The findings of this review explore many examples of community-driven health or public health projects funded through community granting programs. Findings characterize the scope of projects, grant administration, and outcomes. Evidence for the relative success of programs is less clear, due to the heterogeneity of study outcomes and small number of programs that evaluated the health outcomes of funded projects, but qualitative data does provide evidence for key program components.

Nearly half of included studies report using an existing framework or model to guide community granting program development and implementation. There were examples of programs that used a framework or model reporting positive community and sustainability outcomes. The use of a framework or model may help guide the development of a granting program or community initiative and improve community mobilization and sustainability. Implementation science research supports the value of using frameworks and models in developing and implementing programs [82, 83]. Lack of theoretical guidance for design, implementation and evaluation of public health initiatives may contribute to a lack of sustainability of the funded community initiatives [84]. In this review, the most frequently cited framework or model was the Socioecological Model [80], cited by four granting programs. This model considers the interaction of four levels to impact health: individual, relationship, community and societal, reinforcing the critical role of social and structural determinants of health [85]. A socioecological approach is well-suited to designing strategies for community health improvement, as it provides a systems-oriented perspective to addressing unique health challenges of the community [16].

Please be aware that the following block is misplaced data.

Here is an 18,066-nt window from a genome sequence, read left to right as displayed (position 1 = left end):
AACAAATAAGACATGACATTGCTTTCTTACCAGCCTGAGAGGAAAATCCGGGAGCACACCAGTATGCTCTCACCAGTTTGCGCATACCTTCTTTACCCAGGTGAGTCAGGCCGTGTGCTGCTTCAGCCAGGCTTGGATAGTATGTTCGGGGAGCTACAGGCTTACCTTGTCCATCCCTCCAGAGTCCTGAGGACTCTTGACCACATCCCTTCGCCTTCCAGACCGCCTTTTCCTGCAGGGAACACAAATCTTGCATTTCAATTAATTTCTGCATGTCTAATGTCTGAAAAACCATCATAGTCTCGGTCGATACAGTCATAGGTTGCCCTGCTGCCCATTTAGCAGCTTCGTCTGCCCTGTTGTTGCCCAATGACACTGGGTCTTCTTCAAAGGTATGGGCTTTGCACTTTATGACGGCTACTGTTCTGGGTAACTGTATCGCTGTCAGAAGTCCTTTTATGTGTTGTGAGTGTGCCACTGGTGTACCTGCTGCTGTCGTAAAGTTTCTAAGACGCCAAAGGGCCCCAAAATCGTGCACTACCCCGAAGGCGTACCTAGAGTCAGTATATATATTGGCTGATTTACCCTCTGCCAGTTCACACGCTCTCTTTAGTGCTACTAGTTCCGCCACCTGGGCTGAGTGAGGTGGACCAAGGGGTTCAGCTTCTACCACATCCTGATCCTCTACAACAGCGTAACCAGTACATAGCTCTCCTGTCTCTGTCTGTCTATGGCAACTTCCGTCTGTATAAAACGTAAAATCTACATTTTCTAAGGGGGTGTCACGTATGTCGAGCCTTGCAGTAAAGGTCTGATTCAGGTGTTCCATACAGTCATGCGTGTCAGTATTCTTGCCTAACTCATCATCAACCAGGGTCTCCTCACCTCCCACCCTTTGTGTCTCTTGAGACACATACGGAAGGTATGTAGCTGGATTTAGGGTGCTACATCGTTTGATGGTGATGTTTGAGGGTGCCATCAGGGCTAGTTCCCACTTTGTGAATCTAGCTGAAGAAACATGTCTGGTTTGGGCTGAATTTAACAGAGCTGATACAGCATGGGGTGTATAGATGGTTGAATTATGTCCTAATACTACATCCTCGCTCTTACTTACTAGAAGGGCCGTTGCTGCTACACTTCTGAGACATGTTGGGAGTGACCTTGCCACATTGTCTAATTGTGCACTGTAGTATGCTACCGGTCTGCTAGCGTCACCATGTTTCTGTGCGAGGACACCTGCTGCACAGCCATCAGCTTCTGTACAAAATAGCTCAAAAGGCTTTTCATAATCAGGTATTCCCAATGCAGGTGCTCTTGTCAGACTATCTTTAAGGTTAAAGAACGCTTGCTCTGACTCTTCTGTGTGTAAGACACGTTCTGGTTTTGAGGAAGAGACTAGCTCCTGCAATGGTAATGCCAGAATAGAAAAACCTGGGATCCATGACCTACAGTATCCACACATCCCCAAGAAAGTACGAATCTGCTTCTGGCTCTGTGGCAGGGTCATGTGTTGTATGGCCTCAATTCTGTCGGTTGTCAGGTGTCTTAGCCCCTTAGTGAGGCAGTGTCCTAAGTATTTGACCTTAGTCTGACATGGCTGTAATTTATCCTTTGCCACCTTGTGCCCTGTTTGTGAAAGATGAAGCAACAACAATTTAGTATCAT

Using an evidence-informed approach to planning funded projects can help improve community health outcomes. Evidence used to inform projects should include data from the community as well as from the best available research literature [7]. In this review, only seven programs required that project proposals were informed by evidence. Two focused on community evidence, where community data was used to establish need, and five focused on published research evidence for effective interventions. These programs demonstrated an association between requiring an evidence-informed proposal and reporting positive health and community outcomes. There were several different sources of evidence used by programs in included studies, such as the Community Preventive Services Task Force’s Community Guide to Preventive Services Creating or Improving Places for Physical Activity and the National Cancer Institute’s Research Tested Intervention Programs database. Finding, using and applying evidence is inherently challenging for inexperienced community members, but community granting programs can help overcome this challenge by providing training and/or technical assistance and connecting applicants with pre-appraised, synthesized, and translated evidence. There are other sources of trustworthy evidence for interventions, such as the Health Evidence™ database [86], Health Systems Evidence [87], the World Health Organization’s guidelines [88], or the What Works for Health database [89].